On this blog I’ve predominantly featured New Haven artists and their work
communicated through the context of my studio visits and interviews.
However, there’s more that New Haven artists are doing that surpasses
the scope of just creating artwork. No Pop is one example of a couple
of artists coming together to add to the landscape of new and
independent galleries and studios. In addition to making art
themselves, they provide a space to promote art-making and dialogue
in our community. I recently got to visit just before their previous
installation was taken down and hung out with co-founder Laura Marsh.
Come along and check out this studio/gallery space thats calling New Haven home:
|Laura Marsh in her Lady Cave Installation|
Who started No Pop and how long has it been around?
Pop is a collaboration between me and my husband, Phil Lique. We are
two artists who have moved a lot. Since we believe in everyday
practice, we decided that a work/live space is for us. We kicked off
our new space in October 2015 with the theme of experiential
sculpture. The work of fellow artists Aude Jomini and Michael
Queenland was featured. We admire their approach to transformative
and free associative making, and we began our first conversation
(Conversation I) by inviting them into the studio. Conversation II in
December 2015 represented both Yale and New Haven artists, bringing
them together to focus on saleability and conversation building. We
are now working on additional Lightbox submission opportunities (an
evolving back-lit piece) [editorial note: the Lightbox is a back-lit
display hanging outside of the No Pop gallery street level] as well
as future curatorial opportunities.
|Laura in the studio space|
|Part of the work space in the studio section of No Pop|
What sets No Pop apart from “traditional” gallery spaces?
Pop’s philosophy aims to pair art with other palpable experiences
such as sharing a meal, going to a clothing swap, or taking a class
while viewing art from individuals. Traditional gallery spaces have
dual roles to contextualize and sell art; we aim to transform this
model by focusing on promoting experiences while selling art. We also
periodically partner with other galleries and institutions like
Artspace on programming for City-Wide Open Studios and private
|Four Tracie Cheng panels|
|A Ronnie Rysz collage|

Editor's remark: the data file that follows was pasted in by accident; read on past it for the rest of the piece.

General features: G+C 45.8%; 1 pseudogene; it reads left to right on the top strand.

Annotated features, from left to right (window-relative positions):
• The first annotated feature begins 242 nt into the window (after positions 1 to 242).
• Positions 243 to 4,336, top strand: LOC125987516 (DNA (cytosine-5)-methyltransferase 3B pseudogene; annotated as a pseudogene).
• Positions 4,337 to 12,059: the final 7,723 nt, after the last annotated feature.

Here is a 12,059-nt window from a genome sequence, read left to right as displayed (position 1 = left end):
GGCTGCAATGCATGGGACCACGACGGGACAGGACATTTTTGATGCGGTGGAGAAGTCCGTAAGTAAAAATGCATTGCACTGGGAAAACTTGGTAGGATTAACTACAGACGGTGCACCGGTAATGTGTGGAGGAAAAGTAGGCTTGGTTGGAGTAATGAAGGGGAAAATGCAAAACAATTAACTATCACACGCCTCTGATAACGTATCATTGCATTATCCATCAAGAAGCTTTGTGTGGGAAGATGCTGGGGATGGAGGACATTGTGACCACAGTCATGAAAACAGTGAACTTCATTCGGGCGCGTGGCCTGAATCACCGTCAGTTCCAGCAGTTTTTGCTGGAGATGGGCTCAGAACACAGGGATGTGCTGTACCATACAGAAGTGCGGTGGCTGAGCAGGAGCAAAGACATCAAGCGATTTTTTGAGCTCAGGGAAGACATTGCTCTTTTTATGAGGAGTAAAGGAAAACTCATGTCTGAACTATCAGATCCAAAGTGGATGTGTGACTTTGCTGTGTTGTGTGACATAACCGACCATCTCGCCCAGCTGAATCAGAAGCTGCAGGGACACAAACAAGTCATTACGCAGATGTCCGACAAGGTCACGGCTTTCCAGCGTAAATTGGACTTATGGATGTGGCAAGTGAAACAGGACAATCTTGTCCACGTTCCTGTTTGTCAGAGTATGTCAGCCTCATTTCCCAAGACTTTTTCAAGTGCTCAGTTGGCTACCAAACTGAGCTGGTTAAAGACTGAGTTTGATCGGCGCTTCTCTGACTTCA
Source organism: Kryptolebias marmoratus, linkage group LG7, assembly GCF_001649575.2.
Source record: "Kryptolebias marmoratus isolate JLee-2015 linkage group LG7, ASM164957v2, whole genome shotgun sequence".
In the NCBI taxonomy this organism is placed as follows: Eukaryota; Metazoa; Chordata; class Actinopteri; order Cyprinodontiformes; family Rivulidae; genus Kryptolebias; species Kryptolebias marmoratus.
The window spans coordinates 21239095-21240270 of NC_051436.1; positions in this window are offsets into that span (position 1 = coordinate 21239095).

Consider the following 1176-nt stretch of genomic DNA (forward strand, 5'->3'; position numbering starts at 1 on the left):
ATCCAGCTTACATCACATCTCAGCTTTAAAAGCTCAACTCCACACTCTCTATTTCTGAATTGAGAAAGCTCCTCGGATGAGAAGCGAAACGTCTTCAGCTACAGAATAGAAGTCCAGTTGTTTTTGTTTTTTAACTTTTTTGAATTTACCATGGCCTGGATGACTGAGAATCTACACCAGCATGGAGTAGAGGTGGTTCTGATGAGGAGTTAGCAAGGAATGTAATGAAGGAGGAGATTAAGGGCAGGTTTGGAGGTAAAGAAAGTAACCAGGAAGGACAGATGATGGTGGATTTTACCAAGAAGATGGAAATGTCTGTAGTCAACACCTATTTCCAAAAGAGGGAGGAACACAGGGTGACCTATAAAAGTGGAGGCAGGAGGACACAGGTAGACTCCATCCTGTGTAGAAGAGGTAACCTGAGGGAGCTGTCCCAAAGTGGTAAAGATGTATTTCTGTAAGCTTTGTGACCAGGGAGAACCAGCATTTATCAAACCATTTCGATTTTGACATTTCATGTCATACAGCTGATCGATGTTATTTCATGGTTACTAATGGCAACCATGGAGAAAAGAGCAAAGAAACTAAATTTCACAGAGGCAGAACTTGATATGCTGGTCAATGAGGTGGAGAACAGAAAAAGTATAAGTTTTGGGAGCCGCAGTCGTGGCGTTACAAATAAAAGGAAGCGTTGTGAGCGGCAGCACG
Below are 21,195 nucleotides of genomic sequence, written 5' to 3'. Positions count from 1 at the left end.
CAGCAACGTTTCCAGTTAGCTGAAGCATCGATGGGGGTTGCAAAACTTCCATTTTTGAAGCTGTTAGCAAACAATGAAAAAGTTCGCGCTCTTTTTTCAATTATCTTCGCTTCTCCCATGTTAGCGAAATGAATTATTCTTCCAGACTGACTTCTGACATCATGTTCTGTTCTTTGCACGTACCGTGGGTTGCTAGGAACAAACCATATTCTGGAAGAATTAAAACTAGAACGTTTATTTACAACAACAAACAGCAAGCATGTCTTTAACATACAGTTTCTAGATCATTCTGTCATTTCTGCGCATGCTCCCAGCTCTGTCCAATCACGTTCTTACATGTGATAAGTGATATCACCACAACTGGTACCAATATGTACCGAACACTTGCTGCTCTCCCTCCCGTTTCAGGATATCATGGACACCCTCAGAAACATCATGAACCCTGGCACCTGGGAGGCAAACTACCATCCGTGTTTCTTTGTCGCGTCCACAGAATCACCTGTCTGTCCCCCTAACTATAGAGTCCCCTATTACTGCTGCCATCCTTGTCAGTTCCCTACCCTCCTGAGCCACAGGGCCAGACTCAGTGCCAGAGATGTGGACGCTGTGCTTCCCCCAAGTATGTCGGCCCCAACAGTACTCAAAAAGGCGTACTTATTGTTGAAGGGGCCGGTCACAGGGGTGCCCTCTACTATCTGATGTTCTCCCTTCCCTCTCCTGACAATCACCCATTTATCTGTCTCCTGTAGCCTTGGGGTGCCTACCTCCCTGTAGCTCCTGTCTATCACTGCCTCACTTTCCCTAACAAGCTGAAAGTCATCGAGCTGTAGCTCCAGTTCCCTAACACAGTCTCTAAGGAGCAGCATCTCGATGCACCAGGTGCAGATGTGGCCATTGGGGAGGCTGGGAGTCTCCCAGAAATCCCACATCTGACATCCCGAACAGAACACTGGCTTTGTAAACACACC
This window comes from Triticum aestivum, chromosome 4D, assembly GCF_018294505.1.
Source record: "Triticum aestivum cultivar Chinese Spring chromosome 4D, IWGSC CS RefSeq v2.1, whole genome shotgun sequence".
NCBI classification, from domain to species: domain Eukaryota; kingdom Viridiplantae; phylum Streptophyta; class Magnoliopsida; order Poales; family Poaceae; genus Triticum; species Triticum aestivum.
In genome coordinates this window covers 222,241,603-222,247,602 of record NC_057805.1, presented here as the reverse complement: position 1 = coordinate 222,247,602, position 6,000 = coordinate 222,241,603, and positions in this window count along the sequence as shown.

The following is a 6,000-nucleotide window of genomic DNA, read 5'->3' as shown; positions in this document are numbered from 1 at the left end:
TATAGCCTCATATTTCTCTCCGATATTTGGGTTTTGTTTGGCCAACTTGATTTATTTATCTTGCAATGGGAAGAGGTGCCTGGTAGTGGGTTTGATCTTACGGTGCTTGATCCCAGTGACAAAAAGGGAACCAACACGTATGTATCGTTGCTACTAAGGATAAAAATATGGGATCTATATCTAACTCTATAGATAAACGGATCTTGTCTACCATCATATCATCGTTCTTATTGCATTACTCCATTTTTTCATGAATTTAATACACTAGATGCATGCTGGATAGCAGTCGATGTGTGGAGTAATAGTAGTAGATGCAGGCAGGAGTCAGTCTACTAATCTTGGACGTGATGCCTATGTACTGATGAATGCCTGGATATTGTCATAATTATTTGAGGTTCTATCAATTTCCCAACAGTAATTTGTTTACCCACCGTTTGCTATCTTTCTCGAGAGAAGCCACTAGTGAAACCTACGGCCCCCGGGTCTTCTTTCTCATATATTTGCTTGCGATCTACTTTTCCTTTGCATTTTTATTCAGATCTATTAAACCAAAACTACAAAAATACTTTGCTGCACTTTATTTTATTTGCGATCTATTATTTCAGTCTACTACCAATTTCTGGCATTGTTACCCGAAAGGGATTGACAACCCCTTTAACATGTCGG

What sparked the initial idea to start No Pop? Why New Haven?
make flags, installations, wall paintings, and sculptures. We need
space as artists from working class backgrounds, and we teach. Our
goal is to combine these practices and backgrounds all under the same
roof. New Haven is unique in its diversity and disparity. If you’re
part of Yale, you discuss race and social class in a bubble
completely ignorant of the poor and working class neighborhoods
around you. If you are not part of Yale, you are surrounded by wealth
and inaccessible academic culture. We do not compare New Haven to New
York, it is not lesser than and is it’s own amalgamation of
cultures: it helps us create an image independent of Yale.
|Small original works by artists in the shop|
|Another shelf of the shop with post cards and prints|
(continued from above) I am a Yale alum, and I am pro-shaping communities. I do not believe
that there is one master community, yet instead, many possibilities.
Artists today accept multiple roles in the arts and are faced with
the reality that sustaining a practice and paying rent is possible in
mid-sized cities, which are also growing their art initiatives. We
aim to partner with sister and brother projects in New York and other
cities to expand our reach while supporting a reengaged New Haven.
Consider us the newest art venue that aims to be approachable.
|Inside of the Lady Cave|
DV: What’s coming up that people should know about? Anything happening
next event, Body Doubles, which opens on Saturday May 7th,
6-9pm, is a series of videos with artists who incorporate bodies and
commentary into their performances and videos. We’re working with a
fellow Yale artist and colleague, Sarah Lasley, along with
independent and local curator, Selby Nimrod. This is our third
conversation, bringing in the missions of other artists and curators
to keep expanding the dialogue. In May and June we will release a
series of Pants Destroyers, zines made on a traditional Xerox machine
and sold affordably. We run an open submission for content and
participation. Our goal is to present self-sustaining opportunities
and sales that promote the production of new projects.
For more info from No Pop you can find them here: http://www.nopop.gallery